Today, I took a trip down to the local Apple Store to check out the Apple TV in person.
I walked into the Apple Store and right there they had two Apple TVs setup, connected to a large Sony HDTV (probably about 32 inches). The TV was widescreen, naturally. The small Apple remote was sitting right next to it on a long security leash.
First impression - not bad. Screen display is attractive. I expected a bit of a smoother scroll between the icons on the left. They kind of snap into place, more than rotate slowly, like they do on Front Row.
The menu interface is nearly identical to the typical iPod display, with a few interesting differences. First, if you go into the Music menu, you'll find the Music Videos listed there. This is different from the current iPod menus. On the iPod, the Music Videos menu is listed under the Video menu. While I suppose it makes sense in both places, I guess it makes more sense under Music, since it is music related. The Video menu seems to have disappeared entirely. I never did particularly like the arrangement of the video menu on the iPod. It never quite seemed to be in the right place. By moving the various video menus into the submenus along with everything else, it seems to almost be saying that video is not a big deal anymore. It's just another feature of the product. This is not a bad thing. TV Shows and Movies have also been moved out of the Video menu and now sit on the main menu itself. The Podcasts menu has also been moved out of the Music menu and onto the main menu. The Podcast menu also appears to be all podcasts - music and video. I like this move because podcasts didn't quite fit under Music on the iPod either. It always felt like something completely different and so it deserves its own menu. Now it has one.
The network setup is nicely organized too. If you view the About menu, it not only lists the usual information, it also lists the Apple TV's current IP address, current Mac Address and the wireless signal strength. This is a great place to put these items because they are all within 'easy reach'. I know that if I owned one of these, I'd definitely want to know the IP Address and Mac Address, so I could properly set it up on my router. The wireless network detection is very simple and easy to do as well.
As for the rumors that it runs a version of OS X, it's hard to tell for sure, but it does certainly show a few signs that that is true. Whenever you tell it to view a movie preview streamed from the Internet, you get a 'Connecting' screen, complete with a large version of the standard OS X spinning progress bar. Granted they could have easily faked this, it is at least one sign that OS X is in there somewhere. The fact that it appears to be running some form of Pentium tells me that it could very well be OS X.
Now for the all important question. How is the video quality? Honestly, I gotta say that they should have been demoing this thing on a non-HDTV television instead of an HDTV. I watched a movie preview from the Internet. It seemed very blocky. I watched a bit of The Incredibles from the Apple TVs hard drive and it too was blocky. I watched a couple of video podcasts and they too were blocky. Granted the videos played fine and had great sound, it still struck me as very blocky. I suspect this is simply a matter of the fact that movies sold on iTunes are of a relatively low 640x480 resolution. This resolution would look fantastic on a standard definition television, but looks blocky on the much higher HDTV resolution. This device has a very much 'aimed at the future' feel for it. Yeah, it does output HD content, but most of the content that you can feed it right now is NOT HD. This isn't the Apple TV's fault though. It's just that there isn't a lot of HD content out there yet. I fully expect Apple to upgrade the resolution on it's movies and TV shows to HD levels sometime soon in order to better 'feed' the Apple TV. As more HD content becomes available, I can see the apparent quality of the video improving. It seems to me, that the Apple TV would actually look better on a standard definition TV these days, due to the relatively low resolution content available for it.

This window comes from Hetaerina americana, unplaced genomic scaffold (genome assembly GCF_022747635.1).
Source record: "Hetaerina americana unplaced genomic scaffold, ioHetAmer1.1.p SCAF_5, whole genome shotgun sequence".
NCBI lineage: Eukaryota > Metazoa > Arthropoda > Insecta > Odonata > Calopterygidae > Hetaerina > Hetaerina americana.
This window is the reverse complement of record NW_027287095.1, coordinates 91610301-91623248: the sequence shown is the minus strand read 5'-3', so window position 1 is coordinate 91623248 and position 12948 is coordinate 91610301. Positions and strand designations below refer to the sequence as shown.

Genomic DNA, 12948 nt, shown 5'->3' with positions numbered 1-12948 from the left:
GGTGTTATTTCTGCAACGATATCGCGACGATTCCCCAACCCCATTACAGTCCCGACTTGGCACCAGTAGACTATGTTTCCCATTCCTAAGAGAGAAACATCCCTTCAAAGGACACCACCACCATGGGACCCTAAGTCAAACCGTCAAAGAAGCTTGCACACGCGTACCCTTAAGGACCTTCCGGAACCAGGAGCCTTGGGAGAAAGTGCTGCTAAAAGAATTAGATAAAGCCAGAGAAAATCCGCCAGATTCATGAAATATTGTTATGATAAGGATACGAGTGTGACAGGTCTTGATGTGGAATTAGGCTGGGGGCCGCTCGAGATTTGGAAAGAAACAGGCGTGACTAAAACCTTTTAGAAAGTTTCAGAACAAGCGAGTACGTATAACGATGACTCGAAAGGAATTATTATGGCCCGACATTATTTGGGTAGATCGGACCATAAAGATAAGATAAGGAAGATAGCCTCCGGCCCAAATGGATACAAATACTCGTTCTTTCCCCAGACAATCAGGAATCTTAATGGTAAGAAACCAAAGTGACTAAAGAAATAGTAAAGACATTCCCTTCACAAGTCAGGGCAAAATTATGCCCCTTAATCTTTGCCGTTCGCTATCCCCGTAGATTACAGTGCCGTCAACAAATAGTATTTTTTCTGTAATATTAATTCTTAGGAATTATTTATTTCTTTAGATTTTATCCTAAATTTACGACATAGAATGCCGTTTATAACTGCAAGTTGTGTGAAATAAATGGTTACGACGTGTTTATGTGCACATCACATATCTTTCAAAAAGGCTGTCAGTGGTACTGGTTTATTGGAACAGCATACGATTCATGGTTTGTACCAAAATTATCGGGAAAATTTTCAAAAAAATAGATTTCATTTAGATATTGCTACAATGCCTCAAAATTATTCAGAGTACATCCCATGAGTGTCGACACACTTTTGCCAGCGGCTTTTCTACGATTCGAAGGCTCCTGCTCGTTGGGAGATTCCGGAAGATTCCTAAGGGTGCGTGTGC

Will I buy one? Probably at some point, but not right now. I'm still a bit hesitant about it's compatibility with standard definition TVs. When I asked one of the Apple guys if it would work on a standard definition TV, he told me that no it would not. He said it would need a widescreen TV. But, when I pressed him, saying that I had read online that it did support standard definition TVs, he said it would as long as i had the right plugs on the back of my TV (which I do). The Apple TV requires component output cables. It doesn't use a standard video RCA jack or an S-Video jack. I think that Apple states that it doesn't support non-widescreen TVs because they don't want people that have TVs without those component output cables to buy one only to discover that it doesn't work. I can understand this, but I would think they would at least mention that it works on 'some' standard definition TVs. I'm also a bit hesitant about the small 40GB capacity of it. Yes, there are already complete instructions on the Internet on how to manually upgrade the HD to larger capacities, but I don't like the idea of spending $300 on something just so I can manually hack it to put a larger HD in. I'm sure I could do it, but I'd be afraid to damage the thing and have a $300 doorstop. The current 40GB capacity is way too small, especially for a device centered around HD video! That 40GB HD will dissapear fast if you start throwing real HD video on there. It's going to need a MUCH bigger HD. I fully expect Apple to start shipping multiple versions of this with different, larger HD capacities - just like they do on the iPod.
All in all, a very interesting gadget that I will be keeping an eye on to see how it develops.